BY JEAN LAMANTIA
What is Vitamin B6?
Vitamin B6 is one of the water soluble vitamins. This means that it is found in the water component of the food we eat and not the fat or oil portion. It also means that excess B6 will be excreted in urine and not stored in our fat cells. B6 is actually seven different compounds, which have many roles in our body including metabolism and hemoglobin synthesis. If your vitamin B6 levels are too low, this can show itself as impaired glucose tolerance.
Do Low Levels of Vitamin B6 Impair My Immune System?
Vitamin B6 appears to play a role in immune function. For example, a significant portion of elderly people have low vitamin B6 levels. The elderly also have a less robust immune system. Low B6 levels have also been seen in cancer patients and low B6 levels are associated with an increased risk of breast cancer. These links are being investigated to see if there is causation or just simply correlation.
Do Low Levels of Vitamin B6 Promote Inflammation?
It was observed in the Framingham heart study that participants with lower levels of vitamin B6 had higher levels of inflammation. This is important because inflammation is associated with cancer and other chronic diseases. Specifically, the Framingham heart study found that those with B6 depletion have lower levels of lymphocytes and higher levels of neutrophils. The fact that neutrophils are high indicates the presence of inflammation. In addition, this observation of lower lymphocytes and higher neutrophils is important because researchers have discovered that the ratio of Lymphocyte:Neutrophil is an important predictor of survival from cancer. So, vitamin B6 deficiency affects both sides of this ratio in a negative way—you could call this a double-whammy!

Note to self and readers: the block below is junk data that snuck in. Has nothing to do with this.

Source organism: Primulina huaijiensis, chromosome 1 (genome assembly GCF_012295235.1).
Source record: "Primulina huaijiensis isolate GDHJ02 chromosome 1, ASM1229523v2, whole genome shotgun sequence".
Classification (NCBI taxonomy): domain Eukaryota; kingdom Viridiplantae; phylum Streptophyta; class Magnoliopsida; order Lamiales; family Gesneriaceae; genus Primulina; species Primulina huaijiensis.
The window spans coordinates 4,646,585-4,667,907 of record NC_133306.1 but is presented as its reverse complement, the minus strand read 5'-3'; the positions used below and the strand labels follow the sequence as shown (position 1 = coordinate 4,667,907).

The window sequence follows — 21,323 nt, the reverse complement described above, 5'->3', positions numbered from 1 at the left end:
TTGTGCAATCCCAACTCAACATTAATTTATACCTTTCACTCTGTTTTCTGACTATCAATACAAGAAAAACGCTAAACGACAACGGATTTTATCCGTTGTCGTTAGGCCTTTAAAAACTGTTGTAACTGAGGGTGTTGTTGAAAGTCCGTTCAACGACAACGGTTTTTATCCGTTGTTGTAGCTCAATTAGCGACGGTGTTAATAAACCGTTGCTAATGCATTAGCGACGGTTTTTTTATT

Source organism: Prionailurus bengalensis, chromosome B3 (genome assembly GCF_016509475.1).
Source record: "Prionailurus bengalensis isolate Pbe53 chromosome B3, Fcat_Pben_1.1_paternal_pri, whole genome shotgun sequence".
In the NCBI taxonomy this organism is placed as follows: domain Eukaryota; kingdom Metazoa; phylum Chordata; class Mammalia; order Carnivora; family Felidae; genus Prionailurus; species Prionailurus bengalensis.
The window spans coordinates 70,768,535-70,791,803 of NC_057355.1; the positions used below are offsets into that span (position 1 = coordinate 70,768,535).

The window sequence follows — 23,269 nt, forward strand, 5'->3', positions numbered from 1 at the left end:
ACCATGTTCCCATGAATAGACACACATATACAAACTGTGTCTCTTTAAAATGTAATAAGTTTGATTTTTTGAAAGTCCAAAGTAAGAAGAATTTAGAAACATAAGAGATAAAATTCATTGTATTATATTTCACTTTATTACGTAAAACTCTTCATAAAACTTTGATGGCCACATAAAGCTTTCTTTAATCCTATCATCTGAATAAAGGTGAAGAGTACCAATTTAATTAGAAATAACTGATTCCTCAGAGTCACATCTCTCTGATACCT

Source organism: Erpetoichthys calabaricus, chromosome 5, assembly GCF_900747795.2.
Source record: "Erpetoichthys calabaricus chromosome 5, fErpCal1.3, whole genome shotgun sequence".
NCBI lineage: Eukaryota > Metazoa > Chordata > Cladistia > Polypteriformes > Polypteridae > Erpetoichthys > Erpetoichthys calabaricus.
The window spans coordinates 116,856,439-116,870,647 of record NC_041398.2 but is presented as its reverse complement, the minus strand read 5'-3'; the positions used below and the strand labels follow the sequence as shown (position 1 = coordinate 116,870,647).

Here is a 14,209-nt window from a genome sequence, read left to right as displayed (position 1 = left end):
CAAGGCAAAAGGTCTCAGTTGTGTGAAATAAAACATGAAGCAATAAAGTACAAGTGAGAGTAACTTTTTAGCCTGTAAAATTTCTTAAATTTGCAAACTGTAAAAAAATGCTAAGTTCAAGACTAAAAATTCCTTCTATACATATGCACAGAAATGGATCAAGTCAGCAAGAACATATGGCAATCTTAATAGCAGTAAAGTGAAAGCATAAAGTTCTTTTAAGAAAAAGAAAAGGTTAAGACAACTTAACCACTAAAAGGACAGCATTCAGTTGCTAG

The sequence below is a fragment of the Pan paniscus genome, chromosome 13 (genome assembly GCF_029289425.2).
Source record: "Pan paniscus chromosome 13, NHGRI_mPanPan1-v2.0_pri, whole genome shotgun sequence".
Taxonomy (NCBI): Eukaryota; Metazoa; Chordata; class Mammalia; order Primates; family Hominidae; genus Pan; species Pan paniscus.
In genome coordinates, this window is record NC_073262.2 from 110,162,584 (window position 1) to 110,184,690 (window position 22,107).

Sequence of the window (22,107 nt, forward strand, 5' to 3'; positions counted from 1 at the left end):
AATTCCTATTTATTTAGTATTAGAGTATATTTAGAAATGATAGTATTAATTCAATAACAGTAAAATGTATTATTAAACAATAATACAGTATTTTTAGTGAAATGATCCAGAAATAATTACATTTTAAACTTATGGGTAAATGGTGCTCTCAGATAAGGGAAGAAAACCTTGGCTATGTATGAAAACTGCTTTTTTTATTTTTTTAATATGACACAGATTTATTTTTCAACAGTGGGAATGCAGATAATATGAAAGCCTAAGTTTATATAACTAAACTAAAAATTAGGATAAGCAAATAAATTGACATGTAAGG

Vitamin B6 appears to be important in supporting a healthy immune system.
What Should I Do As A Cancer Survivor Who Wants To Thrive After Cancer?
Aim to meet your dietary requirement for vitamin B6. Recommended amounts are included in the table below. It is pretty easy to meet your requirement by eating a mixed diet as B6 is found in a variety of foods. Getting your B6 requirement from food is the preferred source—you will also get all of the other great nutrients that are found in the food item! Certain populations are more at risk for deficiency including the elderly, alcoholics and people with type 1 diabetes, liver disease and rheumatoid arthritis. If for some reason you are not able to meet your requirement via diet, then you could consider a supplement. The supplement could be in the form of a multivitamin, B complex or stand-alone vitamin B6. It is important to respect the dosage and remember that more is not better—the upper limit is 100 mg per day. Also, it’s important to remember that taking a supplement is not an alternative to a healthy diet. The supplement should just be considered the safety net and not the long-term solution to a healthy diet. This table shows you some selected dietary sources of vitamin B6. Achieving My Vitamin B6 Intake for the Day Here is an example of how a person could achieve their daily vitamin B6 requirement by just selecting a few items from the list above. This isn’t a complete intake for the day, just a few selected items. As you can see, it’s pretty easy to meet or exceed the goal of 1.3 mg per day.
Selected Foods Eaten Throughout the DayBreakfast
½ cup fortified breakfast cereal (0.5 mg) 1 banana (0.4 mg) Lunch ½ cup chick peas in salad at lunch (0.55 mg) Afternoon Snack 1 oz of nuts (0.1 mg) Dinner 3 oz of turkey at dinner (0.4 mg) ½ cup of squash at dinner (0.2 mg) Total: 2.15 mg
Am I Getting Enough?
If you want to track your intake there are a couple of tools you can use. These require you to log your food intake and then they will provide the analysis of your intake. If you will embark on this, I suggest choosing 3 typical days to analyze.
Diet Analysis ToolsSuper Tracker From the USDAEat Tracker from Dietitians of Canada
Jean LaMantia is a registered dietician, cancer survivor, and best selling author of The Essential Cancer Treatment Nutrition Guide and Cookbook. She can be found at www.jeanlamantia.com.
about the author
Lizzy Smith was diagnosed with myeloma in 2012 at age 44. Within days, she left her job, ended her marriage, moved, and entered treatment. "To the extent I'm able, I want to prove that despite life's biggest challenges, it is possible to survive and come out stronger than ever," she says.